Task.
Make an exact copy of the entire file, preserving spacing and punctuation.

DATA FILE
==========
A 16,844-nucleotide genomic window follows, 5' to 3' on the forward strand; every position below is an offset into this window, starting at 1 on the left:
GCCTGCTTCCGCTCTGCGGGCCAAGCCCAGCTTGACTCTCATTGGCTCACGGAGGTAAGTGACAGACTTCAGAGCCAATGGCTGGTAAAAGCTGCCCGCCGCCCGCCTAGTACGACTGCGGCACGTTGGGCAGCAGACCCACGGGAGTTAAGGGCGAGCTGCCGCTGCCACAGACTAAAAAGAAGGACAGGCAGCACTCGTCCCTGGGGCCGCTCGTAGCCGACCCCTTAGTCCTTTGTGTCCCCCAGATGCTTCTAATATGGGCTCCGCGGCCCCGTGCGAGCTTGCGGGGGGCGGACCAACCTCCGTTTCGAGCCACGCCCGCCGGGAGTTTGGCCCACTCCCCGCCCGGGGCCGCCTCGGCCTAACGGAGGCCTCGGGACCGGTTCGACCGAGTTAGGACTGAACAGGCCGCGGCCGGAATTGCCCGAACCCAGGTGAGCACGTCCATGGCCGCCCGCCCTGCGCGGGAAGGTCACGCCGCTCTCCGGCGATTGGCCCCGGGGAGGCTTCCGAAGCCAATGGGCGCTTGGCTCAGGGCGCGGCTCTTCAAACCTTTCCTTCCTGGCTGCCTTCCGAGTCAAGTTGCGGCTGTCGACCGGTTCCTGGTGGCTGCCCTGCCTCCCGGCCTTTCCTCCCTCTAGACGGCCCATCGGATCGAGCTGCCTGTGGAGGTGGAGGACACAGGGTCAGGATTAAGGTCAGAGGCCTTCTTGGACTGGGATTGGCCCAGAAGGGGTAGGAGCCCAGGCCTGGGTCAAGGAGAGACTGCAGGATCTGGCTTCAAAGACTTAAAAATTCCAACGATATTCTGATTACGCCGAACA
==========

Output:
A 16,844-nucleotide genomic window follows, 5' to 3' on the forward strand; every position below is an offset into this window, starting at 1 on the left:
GCCTGCTTCCGCTCTGCGGGCCAAGCCCAGCTTGACTCTCATTGGCTCACGGAGGTAAGTGACAGACTTCAGAGCCAATGGCTGGTAAAAGCTGCCCGCCGCCCGCCTAGTACGACTGCGGCACGTTGGGCAGCAGACCCACGGGAGTTAAGGGCGAGCTGCCGCTGCCACAGACTAAAAAGAAGGACAGGCAGCACTCGTCCCTGGGGCCGCTCGTAGCCGACCCCTTAGTCCTTTGTGTCCCCCAGATGCTTCTAATATGGGCTCCGCGGCCCCGTGCGAGCTTGCGGGGGGCGGACCAACCTCCGTTTCGAGCCACGCCCGCCGGGAGTTTGGCCCACTCCCCGCCCGGGGCCGCCTCGGCCTAACGGAGGCCTCGGGACCGGTTCGACCGAGTTAGGACTGAACAGGCCGCGGCCGGAATTGCCCGAACCCAGGTGAGCACGTCCATGGCCGCCCGCCCTGCGCGGGAAGGTCACGCCGCTCTCCGGCGATTGGCCCCGGGGAGGCTTCCGAAGCCAATGGGCGCTTGGCTCAGGGCGCGGCTCTTCAAACCTTTCCTTCCTGGCTGCCTTCCGAGTCAAGTTGCGGCTGTCGACCGGTTCCTGGTGGCTGCCCTGCCTCCCGGCCTTTCCTCCCTCTAGACGGCCCATCGGATCGAGCTGCCTGTGGAGGTGGAGGACACAGGGTCAGGATTAAGGTCAGAGGCCTTCTTGGACTGGGATTGGCCCAGAAGGGGTAGGAGCCCAGGCCTGGGTCAAGGAGAGACTGCAGGATCTGGCTTCAAAGACTTAAAAATTCCAACGATATTCTGATTACGCCGAACA